Spoilt for choice

My daughter had asked if I could give her a lift to school yesterday morning. She is really shattered at the moment, getting used to the two mile walk there and the two mile walk back. No doubt I will feel the same when I eventually return to face-to-face teaching!

Anyway, as I would be getting the car out, I decided to go on a little adventure. A few weeks previously, I’d got slightly lost and ended up driving through the main street of a small town called Garforth, just east of Leeds. Whilst the street looks a bit shabby, it did also have one or two shops of note, which I aimed to explore.

The main attraction was a zero waste shop. Hurray, yet another business which is at least moving in the right direction. About half the wares were in fact goods rather than food (which came loose). However, I bought a new wooden (sustainably sourced) brush for scrubbing vegetables and floss sticks from recycled plastic, partly because I need them and partly to encourage the business.

Next door but one was a greengrocer’s, where I had a more fruitful experience. Not only did they sell a large range of fruit and vegetables, the provenance of each was clearly displayed. Thus, it was easy to make a choice based on ‘air miles’ and heated greenhouse. Indeed, sometimes they were even British and in season (eg pears, which must have been stored overwinter).

Unfortunately, the hunger gap continues, so when I turned to my local organic farm to pick up this week’s share of vegetables, I was greeted with spring cabbage, bolted Chinese leaf, lettuce, potatoes and wild garlic. That is actually quite a lot of stuff in terms of volume but I’m going to have trouble feeding it to my child.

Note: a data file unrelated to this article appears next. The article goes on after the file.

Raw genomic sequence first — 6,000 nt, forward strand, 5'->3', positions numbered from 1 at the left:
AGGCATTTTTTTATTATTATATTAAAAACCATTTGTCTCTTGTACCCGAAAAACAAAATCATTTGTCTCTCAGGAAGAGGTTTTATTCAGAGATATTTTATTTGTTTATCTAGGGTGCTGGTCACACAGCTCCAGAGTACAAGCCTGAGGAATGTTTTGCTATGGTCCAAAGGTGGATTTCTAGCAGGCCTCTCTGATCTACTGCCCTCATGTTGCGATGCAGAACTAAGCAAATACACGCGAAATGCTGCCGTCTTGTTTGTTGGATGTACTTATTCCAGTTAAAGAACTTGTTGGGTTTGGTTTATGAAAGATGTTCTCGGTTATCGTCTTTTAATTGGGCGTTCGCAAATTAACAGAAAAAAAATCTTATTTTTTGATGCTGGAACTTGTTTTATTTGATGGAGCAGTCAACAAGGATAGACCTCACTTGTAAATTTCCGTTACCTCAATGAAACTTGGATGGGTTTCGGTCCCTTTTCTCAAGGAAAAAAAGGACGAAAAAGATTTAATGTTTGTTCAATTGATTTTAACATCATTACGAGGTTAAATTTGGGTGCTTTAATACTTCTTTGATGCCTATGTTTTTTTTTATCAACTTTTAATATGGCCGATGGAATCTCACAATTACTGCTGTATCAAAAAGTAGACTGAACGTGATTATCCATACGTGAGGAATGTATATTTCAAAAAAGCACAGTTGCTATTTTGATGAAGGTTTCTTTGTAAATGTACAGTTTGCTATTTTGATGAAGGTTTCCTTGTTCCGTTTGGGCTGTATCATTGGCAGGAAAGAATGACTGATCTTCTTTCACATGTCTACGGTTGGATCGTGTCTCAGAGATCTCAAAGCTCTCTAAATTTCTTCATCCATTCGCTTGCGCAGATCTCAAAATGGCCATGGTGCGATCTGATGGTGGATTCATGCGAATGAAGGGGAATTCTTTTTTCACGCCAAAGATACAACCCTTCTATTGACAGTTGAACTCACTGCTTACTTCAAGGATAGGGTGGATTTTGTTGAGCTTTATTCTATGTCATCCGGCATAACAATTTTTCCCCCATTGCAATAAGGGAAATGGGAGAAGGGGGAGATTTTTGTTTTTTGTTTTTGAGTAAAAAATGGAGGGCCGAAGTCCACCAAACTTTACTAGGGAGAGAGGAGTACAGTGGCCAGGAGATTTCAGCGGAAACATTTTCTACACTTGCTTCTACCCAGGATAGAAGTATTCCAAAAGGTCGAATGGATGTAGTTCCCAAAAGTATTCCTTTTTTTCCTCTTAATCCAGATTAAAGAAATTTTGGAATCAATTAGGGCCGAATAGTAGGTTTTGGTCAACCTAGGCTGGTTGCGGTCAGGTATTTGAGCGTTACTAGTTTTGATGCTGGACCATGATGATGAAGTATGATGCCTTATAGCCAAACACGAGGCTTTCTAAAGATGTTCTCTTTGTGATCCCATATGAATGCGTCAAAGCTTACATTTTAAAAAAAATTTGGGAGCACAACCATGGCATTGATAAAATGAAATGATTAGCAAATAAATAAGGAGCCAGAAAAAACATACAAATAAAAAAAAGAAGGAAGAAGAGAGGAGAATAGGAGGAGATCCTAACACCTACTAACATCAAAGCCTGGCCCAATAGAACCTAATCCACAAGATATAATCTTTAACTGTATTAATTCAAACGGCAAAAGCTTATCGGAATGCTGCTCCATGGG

That said, I have persuaded her that wild garlic is great in butter. It might be green but garlic bread it still makes. In fact, I could have made rather a large amount of this butter, had I chosen. In comparison with my own wild garlic, at the farm, not only is there copious amounts of it, but the plants are impressvely tall and robust.

Look how big the wild garlic is – handbag placed for comparison.
How’s this for a back garden? The bluebells are coming into flower, as you might just about be able to see.

About Helen

I have always been interesting in living a more environmentally friendly lifestyle and used to do what I could. Now, I have come to realise that we have reached such a point in terms of environmental degradation that it is more important - perhaps - to focus on building resilience. I therefore do as much as I can to reuse, grow my own and encourage a supportive community, for example. I also keep reading and learning all the time.
This entry was posted in climate change, Days out, perennials and tagged , , , . Bookmark the permalink.

14 Responses to Spoilt for choice

  1. zero waste shop looks a good idea. The walk should do your daughter good

  2. nanacathy2 says:

    That does sound like a hard selection of veg to make appealing to children

  3. My older son was a fussy eater. Now he’s up for trying all sorts of new things. I think it takes time. The garlic sounds enticing. I’m so glad you stumbled upon a new and wonderful shop.

  4. Going Batty in Wales says:

    Wild garlic is a real treasure and anything that gets green stuff into kids is good!

  5. gaiainaction says:

    Wonderful discoveries Helen! The wild garlic does look huge, love the taste very much, I just harvested a great amount to make pesto to last in the fridge for a year I am told.

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